All is not lost however, as a Prime Minister is just one person and they do have an entire government they can command and delegate to. I would strongly urge whoever wins the leadership election to instantly create a new department charged with protecting our constitution. The UK doesn’t need a codified constitution, but we do need to understand and respect the array of history and legislation which de facto makes up our constitution. This new department would have a remit to ensure our country remains a strong union of England, Scotland, Northern Ireland and Wales (while recognising there are improvements and reforms which can be done to improve the individual members position within said union) and that union, and its institutions, is headed up by our monarch.

This would be the perfect ministerial job for the likes of Jacob Rees Mogg or Michael Gove. Whoever leads this department would need to balance both an appreciation and understanding of our history and what makes us great with bold strategies which can last for a hundred years or more, not just an election cycle or two. And there are bold ways to counter the SNP and their dreams of secession – for example, allowing any region in Scotland who wishes to remain in the UK after a referendum the ability to do so. Therefore unless all regions vote to leave together, then the SNP wouldn’t just be taking Scotland out of the UK, they’d be breaking up Scotland itself. Another example, in the event of a referendum decision on secession, is to bet on the economic reality of Scotland’s journey post-separation. The UK government can allow Scotland to secede, be reasonable and fair in the details of such and then give a simple offer – “You have four years. At any point in those four years you can return to us, no questions asked, we’ll even swallow accrued debt during that time and we’ll carry on as normal. The only condition is if you return you disband your devolved parliament of nationalist charlatans.”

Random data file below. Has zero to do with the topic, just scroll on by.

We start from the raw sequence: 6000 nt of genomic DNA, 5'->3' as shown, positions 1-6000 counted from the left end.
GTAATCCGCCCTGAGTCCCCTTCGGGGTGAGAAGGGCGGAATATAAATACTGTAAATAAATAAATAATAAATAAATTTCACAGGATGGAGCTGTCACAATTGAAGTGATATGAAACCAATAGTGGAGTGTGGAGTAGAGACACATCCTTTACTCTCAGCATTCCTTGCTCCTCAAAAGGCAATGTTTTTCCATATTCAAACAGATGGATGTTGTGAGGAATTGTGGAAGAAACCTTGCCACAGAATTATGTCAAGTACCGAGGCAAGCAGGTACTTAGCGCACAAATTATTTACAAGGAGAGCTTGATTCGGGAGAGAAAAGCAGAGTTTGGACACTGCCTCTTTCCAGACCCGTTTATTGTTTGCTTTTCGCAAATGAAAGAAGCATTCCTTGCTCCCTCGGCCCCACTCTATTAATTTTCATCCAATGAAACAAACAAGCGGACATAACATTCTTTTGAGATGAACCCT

As I say, there are solutions out there to challenge secessionists in our country and the likes of Gove (a Scot with proven ministerial competence and out-the-box thinking) or a Rees Mogg (a patriot who loves our institutions and probably reads 20th century Hansard to his children for a bed-time story) are the exact type of politicians I’d like to see rising to the challenge, rather than squabbling about people’s pronouns or paper straws.

I do like some soundbites from the current leadership candidates – but I am far less interested in them defining the word woman and far more interested in what they will do to help our great nation weather some of the toughest storms ahead and ensure my grandchildren will proudly wave the same flag I do, and appreciate the same royal family I do. I do believe this should be a priority for any future Conservative government and by dedicating resources and political talent to this cause shows they are serious about it. Let the leader deal with the day to day issues facing us in the present, let some of the political heavyweights deal with the future and ensure we still have a Britain to call Great.